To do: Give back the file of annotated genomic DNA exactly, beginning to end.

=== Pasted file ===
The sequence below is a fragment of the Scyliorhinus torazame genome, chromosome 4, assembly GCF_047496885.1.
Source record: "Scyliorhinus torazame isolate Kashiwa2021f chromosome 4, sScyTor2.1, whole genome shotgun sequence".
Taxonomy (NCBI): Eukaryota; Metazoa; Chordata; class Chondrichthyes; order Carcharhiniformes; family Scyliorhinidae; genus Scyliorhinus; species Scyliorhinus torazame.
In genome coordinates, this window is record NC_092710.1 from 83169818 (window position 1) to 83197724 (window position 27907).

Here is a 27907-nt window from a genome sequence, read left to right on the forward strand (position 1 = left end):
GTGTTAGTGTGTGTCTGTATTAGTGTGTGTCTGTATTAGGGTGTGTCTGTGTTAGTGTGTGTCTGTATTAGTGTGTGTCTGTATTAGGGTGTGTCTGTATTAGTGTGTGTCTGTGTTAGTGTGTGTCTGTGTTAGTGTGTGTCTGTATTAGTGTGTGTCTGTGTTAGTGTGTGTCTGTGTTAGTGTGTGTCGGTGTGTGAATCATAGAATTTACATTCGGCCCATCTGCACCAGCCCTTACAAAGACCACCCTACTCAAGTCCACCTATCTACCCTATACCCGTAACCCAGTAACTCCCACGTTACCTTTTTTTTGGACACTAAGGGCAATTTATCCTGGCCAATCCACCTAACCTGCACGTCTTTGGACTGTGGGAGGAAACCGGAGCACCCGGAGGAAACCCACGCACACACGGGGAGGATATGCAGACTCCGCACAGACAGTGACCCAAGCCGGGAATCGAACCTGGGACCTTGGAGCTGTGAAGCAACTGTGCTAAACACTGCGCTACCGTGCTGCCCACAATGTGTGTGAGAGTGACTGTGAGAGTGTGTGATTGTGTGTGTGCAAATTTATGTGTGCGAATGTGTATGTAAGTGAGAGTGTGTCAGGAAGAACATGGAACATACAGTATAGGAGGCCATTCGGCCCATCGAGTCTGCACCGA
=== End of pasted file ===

The sequence below is a fragment of the Scyliorhinus torazame genome, chromosome 4, assembly GCF_047496885.1.
Source record: "Scyliorhinus torazame isolate Kashiwa2021f chromosome 4, sScyTor2.1, whole genome shotgun sequence".
Taxonomy (NCBI): Eukaryota; Metazoa; Chordata; class Chondrichthyes; order Carcharhiniformes; family Scyliorhinidae; genus Scyliorhinus; species Scyliorhinus torazame.
In genome coordinates, this window is record NC_092710.1 from 83169818 (window position 1) to 83197724 (window position 27907).

Here is a 27907-nt window from a genome sequence, read left to right on the forward strand (position 1 = left end):
GTGTTAGTGTGTGTCTGTATTAGTGTGTGTCTGTATTAGGGTGTGTCTGTGTTAGTGTGTGTCTGTATTAGTGTGTGTCTGTATTAGGGTGTGTCTGTATTAGTGTGTGTCTGTGTTAGTGTGTGTCTGTGTTAGTGTGTGTCTGTATTAGTGTGTGTCTGTGTTAGTGTGTGTCTGTGTTAGTGTGTGTCGGTGTGTGAATCATAGAATTTACATTCGGCCCATCTGCACCAGCCCTTACAAAGACCACCCTACTCAAGTCCACCTATCTACCCTATACCCGTAACCCAGTAACTCCCACGTTACCTTTTTTTTGGACACTAAGGGCAATTTATCCTGGCCAATCCACCTAACCTGCACGTCTTTGGACTGTGGGAGGAAACCGGAGCACCCGGAGGAAACCCACGCACACACGGGGAGGATATGCAGACTCCGCACAGACAGTGACCCAAGCCGGGAATCGAACCTGGGACCTTGGAGCTGTGAAGCAACTGTGCTAAACACTGCGCTACCGTGCTGCCCACAATGTGTGTGAGAGTGACTGTGAGAGTGTGTGATTGTGTGTGTGCAAATTTATGTGTGCGAATGTGTATGTAAGTGAGAGTGTGTCAGGAAGAACATGGAACATACAGTATAGGAGGCCATTCGGCCCATCGAGTCTGCACCGA